When I was a kid I was kind of a mess. I hated keeping my room tidy, and I’ve been told, my mom would even find food under my bed, though I don’t remember any of this.
What I do remember is my mom coming into my room and declaring it looked like a bomhittit.
And, whenever she would make this declaration I knew I was in for some time in that room, cleaning it up and putting everything in its place. I didn’t know what a bomhittit was, but I was pretty sure it looked my room on its worst day.
It wasn’t until years later, when I was in college, that I opened the door to my dorm room and made the same declaration as my mom.
“Oh, God, this place looks like a bomhittit!” I said. And, it was in that moment that everything came into focus and I understood that the room didn’t look like a bomhittit, it looked like a bomb hit it. I couldn’t stop laughing, so much that my ribs hurt and tears started to roll down my cheeks. My roommate thought I was insane until I had calmed myself down enough to explain the story to her.
How did I go so long misinterpreting what my mom was saying?
But, that’s the funny thing about communication – things get lost in translation.
Sometimes we speak too quickly, or we assume we know what the other person is thinking, or we hear what we want to hear and selectively choose not to hear certain other things. Or, which I think happens more often than not, we are so in our heads about what we want to say next, that we don’t hear the other person in the room at all.
And, I think right now we’ve gotten ourselves into a real communication problem. As a society, we no longer listen to each other. So much so, that with social media and the million and one media outlets, we can choose who and what we want to hear and leave everything and everyone else behind.
What we really need is to truly communicate with one another. And, not just people that are just like us and believe things that we believe, but with people who believe the exact opposite of what we believe. It’s the only way things will ever change for the better.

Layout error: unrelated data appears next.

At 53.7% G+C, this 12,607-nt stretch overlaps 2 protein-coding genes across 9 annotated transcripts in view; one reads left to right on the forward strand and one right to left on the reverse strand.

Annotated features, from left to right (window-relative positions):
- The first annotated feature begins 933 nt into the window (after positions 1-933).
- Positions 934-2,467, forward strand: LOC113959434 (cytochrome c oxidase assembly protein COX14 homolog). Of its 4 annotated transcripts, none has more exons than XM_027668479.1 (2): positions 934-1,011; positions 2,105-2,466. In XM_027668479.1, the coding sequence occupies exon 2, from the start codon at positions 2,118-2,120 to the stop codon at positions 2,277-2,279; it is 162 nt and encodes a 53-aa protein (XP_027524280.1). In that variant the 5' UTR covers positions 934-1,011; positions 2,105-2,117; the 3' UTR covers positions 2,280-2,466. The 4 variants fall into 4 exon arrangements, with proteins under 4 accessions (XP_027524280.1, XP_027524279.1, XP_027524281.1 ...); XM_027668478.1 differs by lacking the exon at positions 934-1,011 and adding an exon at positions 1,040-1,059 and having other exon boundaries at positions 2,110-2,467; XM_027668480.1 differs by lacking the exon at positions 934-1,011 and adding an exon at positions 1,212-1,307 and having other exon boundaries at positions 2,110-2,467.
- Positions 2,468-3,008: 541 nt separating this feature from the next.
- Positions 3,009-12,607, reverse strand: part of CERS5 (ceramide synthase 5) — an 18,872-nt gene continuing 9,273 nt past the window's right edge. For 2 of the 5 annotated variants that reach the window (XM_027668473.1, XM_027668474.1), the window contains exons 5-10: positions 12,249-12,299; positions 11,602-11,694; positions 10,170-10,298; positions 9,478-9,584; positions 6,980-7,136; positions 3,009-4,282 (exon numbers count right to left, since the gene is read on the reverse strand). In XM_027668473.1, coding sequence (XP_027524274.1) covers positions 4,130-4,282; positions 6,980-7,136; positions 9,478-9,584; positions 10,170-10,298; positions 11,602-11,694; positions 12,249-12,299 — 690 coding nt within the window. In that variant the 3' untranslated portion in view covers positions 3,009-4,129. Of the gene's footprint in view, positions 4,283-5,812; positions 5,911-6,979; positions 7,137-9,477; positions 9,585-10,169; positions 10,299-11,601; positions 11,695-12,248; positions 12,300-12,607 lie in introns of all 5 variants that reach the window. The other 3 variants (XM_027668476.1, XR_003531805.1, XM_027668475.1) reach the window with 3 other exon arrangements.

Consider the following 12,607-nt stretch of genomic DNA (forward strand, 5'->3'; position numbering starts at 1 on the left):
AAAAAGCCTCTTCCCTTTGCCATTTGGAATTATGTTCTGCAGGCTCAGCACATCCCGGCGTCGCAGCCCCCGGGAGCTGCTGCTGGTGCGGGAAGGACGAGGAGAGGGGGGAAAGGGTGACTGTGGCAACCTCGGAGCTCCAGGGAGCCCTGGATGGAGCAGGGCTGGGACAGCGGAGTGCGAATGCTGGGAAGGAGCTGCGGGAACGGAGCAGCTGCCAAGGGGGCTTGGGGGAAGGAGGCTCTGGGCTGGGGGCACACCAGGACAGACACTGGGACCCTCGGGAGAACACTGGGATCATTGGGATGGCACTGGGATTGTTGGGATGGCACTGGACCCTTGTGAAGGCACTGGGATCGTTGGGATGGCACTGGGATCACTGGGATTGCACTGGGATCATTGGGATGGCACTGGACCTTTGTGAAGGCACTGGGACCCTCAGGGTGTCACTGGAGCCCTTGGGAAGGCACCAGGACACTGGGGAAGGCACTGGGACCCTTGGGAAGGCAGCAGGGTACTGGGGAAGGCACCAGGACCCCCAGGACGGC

But, the true problem is finding the people that you can have a conversation with that know how to listen to your side of the matter, too. That’s not easy to come by.
As a body of people that have the privilege of practicing yoga, it’s our job to learn how to communicate effectively.
Not everyone is going to agree with the way you see life because they are not living your life. They have different perspectives, worries, fears, and past experiences that bring them to the conclusions that they have found.
Because we, as yogis, get a chance in our practice to clear away what’s not working for us and breathe in every new opportunity and moment, we must set the standard when it comes to being a vessel of standing up for what you believe in and being open enough to hear, really hear, what the issues are.
To communicate is to commune.
Commune is to have an intimate conversation. Usually, you’ll hear commune used in reverence to the divine – to talk intimately with God, the Universe, Source, etc.
But, I’m going to challenge you that maybe that person that thinks about things in a completely different way is a way for the divine to come into your life. So, that once we start to understand each other it is a truly intimate conversation with you and Source. Because, I believe, there really is only one of us here – a body of people connected to each other in ways we are just starting to understand.
Be open. Learn to listen without thinking ahead. Say sorry when you haven’t communicated effectively. And, maybe just maybe, we can start to heal this world in new ways.
Tori Hicks-Glogowski is an online yoga instructor and yoga business coach and mentor for yoga teachers. She is the author of the book, "Views from the Podium: The Life & Times of a Hot Yogi," and has been writing and sharing her yoga experience for the past seven years. Find out more about Tori now.